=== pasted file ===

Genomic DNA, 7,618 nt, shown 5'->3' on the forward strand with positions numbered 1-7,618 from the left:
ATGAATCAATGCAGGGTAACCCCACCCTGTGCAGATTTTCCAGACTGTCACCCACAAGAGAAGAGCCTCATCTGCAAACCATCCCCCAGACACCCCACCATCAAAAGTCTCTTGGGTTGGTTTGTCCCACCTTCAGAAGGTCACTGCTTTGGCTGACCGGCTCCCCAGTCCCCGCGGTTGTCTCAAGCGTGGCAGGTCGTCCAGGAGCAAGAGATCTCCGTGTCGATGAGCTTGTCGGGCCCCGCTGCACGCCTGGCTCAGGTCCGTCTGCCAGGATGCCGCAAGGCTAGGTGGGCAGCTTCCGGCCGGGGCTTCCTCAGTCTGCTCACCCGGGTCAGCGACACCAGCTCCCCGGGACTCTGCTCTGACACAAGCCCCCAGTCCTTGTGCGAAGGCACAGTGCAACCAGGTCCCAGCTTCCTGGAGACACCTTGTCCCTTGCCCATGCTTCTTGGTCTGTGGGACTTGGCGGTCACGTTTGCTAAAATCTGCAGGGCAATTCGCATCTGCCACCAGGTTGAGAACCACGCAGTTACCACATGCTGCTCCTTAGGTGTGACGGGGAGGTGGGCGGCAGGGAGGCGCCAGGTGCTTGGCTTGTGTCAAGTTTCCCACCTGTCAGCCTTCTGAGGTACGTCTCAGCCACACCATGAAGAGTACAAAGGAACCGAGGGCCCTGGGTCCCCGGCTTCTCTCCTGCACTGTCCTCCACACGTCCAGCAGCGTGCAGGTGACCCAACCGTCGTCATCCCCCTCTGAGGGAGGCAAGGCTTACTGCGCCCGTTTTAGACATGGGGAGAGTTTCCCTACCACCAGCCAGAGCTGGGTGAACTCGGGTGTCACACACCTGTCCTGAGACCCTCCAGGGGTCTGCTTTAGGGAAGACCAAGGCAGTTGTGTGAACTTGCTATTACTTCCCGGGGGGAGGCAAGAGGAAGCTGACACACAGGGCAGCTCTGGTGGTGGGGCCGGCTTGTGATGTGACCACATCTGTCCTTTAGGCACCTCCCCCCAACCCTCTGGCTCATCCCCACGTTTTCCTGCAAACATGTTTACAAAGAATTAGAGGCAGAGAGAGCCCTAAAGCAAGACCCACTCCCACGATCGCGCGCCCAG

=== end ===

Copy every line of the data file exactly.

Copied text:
Genomic DNA, 7,618 nt, shown 5'->3' on the forward strand with positions numbered 1-7,618 from the left:
ATGAATCAATGCAGGGTAACCCCACCCTGTGCAGATTTTCCAGACTGTCACCCACAAGAGAAGAGCCTCATCTGCAAACCATCCCCCAGACACCCCACCATCAAAAGTCTCTTGGGTTGGTTTGTCCCACCTTCAGAAGGTCACTGCTTTGGCTGACCGGCTCCCCAGTCCCCGCGGTTGTCTCAAGCGTGGCAGGTCGTCCAGGAGCAAGAGATCTCCGTGTCGATGAGCTTGTCGGGCCCCGCTGCACGCCTGGCTCAGGTCCGTCTGCCAGGATGCCGCAAGGCTAGGTGGGCAGCTTCCGGCCGGGGCTTCCTCAGTCTGCTCACCCGGGTCAGCGACACCAGCTCCCCGGGACTCTGCTCTGACACAAGCCCCCAGTCCTTGTGCGAAGGCACAGTGCAACCAGGTCCCAGCTTCCTGGAGACACCTTGTCCCTTGCCCATGCTTCTTGGTCTGTGGGACTTGGCGGTCACGTTTGCTAAAATCTGCAGGGCAATTCGCATCTGCCACCAGGTTGAGAACCACGCAGTTACCACATGCTGCTCCTTAGGTGTGACGGGGAGGTGGGCGGCAGGGAGGCGCCAGGTGCTTGGCTTGTGTCAAGTTTCCCACCTGTCAGCCTTCTGAGGTACGTCTCAGCCACACCATGAAGAGTACAAAGGAACCGAGGGCCCTGGGTCCCCGGCTTCTCTCCTGCACTGTCCTCCACACGTCCAGCAGCGTGCAGGTGACCCAACCGTCGTCATCCCCCTCTGAGGGAGGCAAGGCTTACTGCGCCCGTTTTAGACATGGGGAGAGTTTCCCTACCACCAGCCAGAGCTGGGTGAACTCGGGTGTCACACACCTGTCCTGAGACCCTCCAGGGGTCTGCTTTAGGGAAGACCAAGGCAGTTGTGTGAACTTGCTATTACTTCCCGGGGGGAGGCAAGAGGAAGCTGACACACAGGGCAGCTCTGGTGGTGGGGCCGGCTTGTGATGTGACCACATCTGTCCTTTAGGCACCTCCCCCCAACCCTCTGGCTCATCCCCACGTTTTCCTGCAAACATGTTTACAAAGAATTAGAGGCAGAGAGAGCCCTAAAGCAAGACCCACTCCCACGATCGCGCGCCCAG